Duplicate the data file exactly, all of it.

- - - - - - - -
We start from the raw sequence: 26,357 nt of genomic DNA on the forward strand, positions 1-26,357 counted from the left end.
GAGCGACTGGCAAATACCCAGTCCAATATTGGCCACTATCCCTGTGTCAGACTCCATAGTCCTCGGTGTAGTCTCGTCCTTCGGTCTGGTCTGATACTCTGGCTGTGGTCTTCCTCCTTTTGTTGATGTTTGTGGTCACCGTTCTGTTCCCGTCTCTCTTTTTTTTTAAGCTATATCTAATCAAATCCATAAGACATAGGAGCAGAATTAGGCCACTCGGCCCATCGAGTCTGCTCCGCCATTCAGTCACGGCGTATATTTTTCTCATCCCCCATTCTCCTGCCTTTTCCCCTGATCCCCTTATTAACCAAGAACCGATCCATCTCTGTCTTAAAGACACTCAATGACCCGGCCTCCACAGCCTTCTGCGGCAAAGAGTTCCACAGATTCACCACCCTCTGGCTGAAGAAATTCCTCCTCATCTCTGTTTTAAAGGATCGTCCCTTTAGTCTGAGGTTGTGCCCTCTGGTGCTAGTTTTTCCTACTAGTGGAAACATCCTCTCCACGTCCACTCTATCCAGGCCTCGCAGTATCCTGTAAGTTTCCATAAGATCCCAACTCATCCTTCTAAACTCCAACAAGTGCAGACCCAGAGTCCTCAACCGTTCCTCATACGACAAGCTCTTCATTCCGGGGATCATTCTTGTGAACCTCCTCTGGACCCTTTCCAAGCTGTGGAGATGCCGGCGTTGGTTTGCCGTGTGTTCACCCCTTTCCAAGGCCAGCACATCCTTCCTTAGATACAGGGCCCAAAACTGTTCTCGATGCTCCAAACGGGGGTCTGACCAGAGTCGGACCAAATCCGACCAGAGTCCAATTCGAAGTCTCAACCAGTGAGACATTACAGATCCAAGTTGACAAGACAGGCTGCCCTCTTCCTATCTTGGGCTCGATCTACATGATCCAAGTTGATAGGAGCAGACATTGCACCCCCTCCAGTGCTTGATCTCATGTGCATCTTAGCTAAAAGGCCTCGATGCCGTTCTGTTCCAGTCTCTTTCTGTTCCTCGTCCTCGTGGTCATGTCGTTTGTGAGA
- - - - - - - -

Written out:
We start from the raw sequence: 26,357 nt of genomic DNA on the forward strand, positions 1-26,357 counted from the left end.
GAGCGACTGGCAAATACCCAGTCCAATATTGGCCACTATCCCTGTGTCAGACTCCATAGTCCTCGGTGTAGTCTCGTCCTTCGGTCTGGTCTGATACTCTGGCTGTGGTCTTCCTCCTTTTGTTGATGTTTGTGGTCACCGTTCTGTTCCCGTCTCTCTTTTTTTTTAAGCTATATCTAATCAAATCCATAAGACATAGGAGCAGAATTAGGCCACTCGGCCCATCGAGTCTGCTCCGCCATTCAGTCACGGCGTATATTTTTCTCATCCCCCATTCTCCTGCCTTTTCCCCTGATCCCCTTATTAACCAAGAACCGATCCATCTCTGTCTTAAAGACACTCAATGACCCGGCCTCCACAGCCTTCTGCGGCAAAGAGTTCCACAGATTCACCACCCTCTGGCTGAAGAAATTCCTCCTCATCTCTGTTTTAAAGGATCGTCCCTTTAGTCTGAGGTTGTGCCCTCTGGTGCTAGTTTTTCCTACTAGTGGAAACATCCTCTCCACGTCCACTCTATCCAGGCCTCGCAGTATCCTGTAAGTTTCCATAAGATCCCAACTCATCCTTCTAAACTCCAACAAGTGCAGACCCAGAGTCCTCAACCGTTCCTCATACGACAAGCTCTTCATTCCGGGGATCATTCTTGTGAACCTCCTCTGGACCCTTTCCAAGCTGTGGAGATGCCGGCGTTGGTTTGCCGTGTGTTCACCCCTTTCCAAGGCCAGCACATCCTTCCTTAGATACAGGGCCCAAAACTGTTCTCGATGCTCCAAACGGGGGTCTGACCAGAGTCGGACCAAATCCGACCAGAGTCCAATTCGAAGTCTCAACCAGTGAGACATTACAGATCCAAGTTGACAAGACAGGCTGCCCTCTTCCTATCTTGGGCTCGATCTACATGATCCAAGTTGATAGGAGCAGACATTGCACCCCCTCCAGTGCTTGATCTCATGTGCATCTTAGCTAAAAGGCCTCGATGCCGTTCTGTTCCAGTCTCTTTCTGTTCCTCGTCCTCGTGGTCATGTCGTTTGTGAGA